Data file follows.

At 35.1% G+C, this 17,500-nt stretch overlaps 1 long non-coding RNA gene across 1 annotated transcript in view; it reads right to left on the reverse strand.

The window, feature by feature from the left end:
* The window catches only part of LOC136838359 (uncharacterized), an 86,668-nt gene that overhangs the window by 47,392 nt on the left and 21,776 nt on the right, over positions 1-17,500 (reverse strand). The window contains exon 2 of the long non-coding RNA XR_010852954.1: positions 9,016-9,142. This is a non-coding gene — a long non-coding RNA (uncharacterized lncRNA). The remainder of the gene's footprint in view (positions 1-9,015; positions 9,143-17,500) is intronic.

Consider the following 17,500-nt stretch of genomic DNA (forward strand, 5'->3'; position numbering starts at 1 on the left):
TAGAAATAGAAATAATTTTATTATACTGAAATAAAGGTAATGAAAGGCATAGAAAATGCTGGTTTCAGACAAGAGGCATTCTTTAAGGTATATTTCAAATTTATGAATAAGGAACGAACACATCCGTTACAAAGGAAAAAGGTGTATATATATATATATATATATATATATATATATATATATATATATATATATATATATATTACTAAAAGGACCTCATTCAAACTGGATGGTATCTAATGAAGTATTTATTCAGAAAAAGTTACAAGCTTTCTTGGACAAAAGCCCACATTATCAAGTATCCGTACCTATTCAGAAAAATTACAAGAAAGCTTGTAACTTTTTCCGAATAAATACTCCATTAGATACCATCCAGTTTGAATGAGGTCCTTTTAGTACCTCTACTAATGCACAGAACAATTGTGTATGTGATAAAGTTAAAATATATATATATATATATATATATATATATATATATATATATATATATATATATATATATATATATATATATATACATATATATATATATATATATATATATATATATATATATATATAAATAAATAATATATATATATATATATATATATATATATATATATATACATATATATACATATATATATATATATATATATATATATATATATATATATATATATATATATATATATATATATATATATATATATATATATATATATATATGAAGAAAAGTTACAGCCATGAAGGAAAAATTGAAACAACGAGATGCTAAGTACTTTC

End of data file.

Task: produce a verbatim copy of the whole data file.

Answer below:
At 35.1% G+C, this 17,500-nt stretch overlaps 1 long non-coding RNA gene across 1 annotated transcript in view; it reads right to left on the reverse strand.

The window, feature by feature from the left end:
* The window catches only part of LOC136838359 (uncharacterized), an 86,668-nt gene that overhangs the window by 47,392 nt on the left and 21,776 nt on the right, over positions 1-17,500 (reverse strand). The window contains exon 2 of the long non-coding RNA XR_010852954.1: positions 9,016-9,142. This is a non-coding gene — a long non-coding RNA (uncharacterized lncRNA). The remainder of the gene's footprint in view (positions 1-9,015; positions 9,143-17,500) is intronic.

Consider the following 17,500-nt stretch of genomic DNA (forward strand, 5'->3'; position numbering starts at 1 on the left):
TAGAAATAGAAATAATTTTATTATACTGAAATAAAGGTAATGAAAGGCATAGAAAATGCTGGTTTCAGACAAGAGGCATTCTTTAAGGTATATTTCAAATTTATGAATAAGGAACGAACACATCCGTTACAAAGGAAAAAGGTGTATATATATATATATATATATATATATATATATATATATATATATATATATATATATATTACTAAAAGGACCTCATTCAAACTGGATGGTATCTAATGAAGTATTTATTCAGAAAAAGTTACAAGCTTTCTTGGACAAAAGCCCACATTATCAAGTATCCGTACCTATTCAGAAAAATTACAAGAAAGCTTGTAACTTTTTCCGAATAAATACTCCATTAGATACCATCCAGTTTGAATGAGGTCCTTTTAGTACCTCTACTAATGCACAGAACAATTGTGTATGTGATAAAGTTAAAATATATATATATATATATATATATATATATATATATATATATATATATATATATATATATATATATATATATATACATATATATATATATATATATATATATATATATATATATATATAAATAAATAATATATATATATATATATATATATATATATATATATATACATATATATACATATATATATATATATATATATATATATATATATATATATATATATATATATATATATATATATATATATATATATATATATATATATATATGAAGAAAAGTTACAGCCATGAAGGAAAAATTGAAACAACGAGATGCTAAGTACTTTC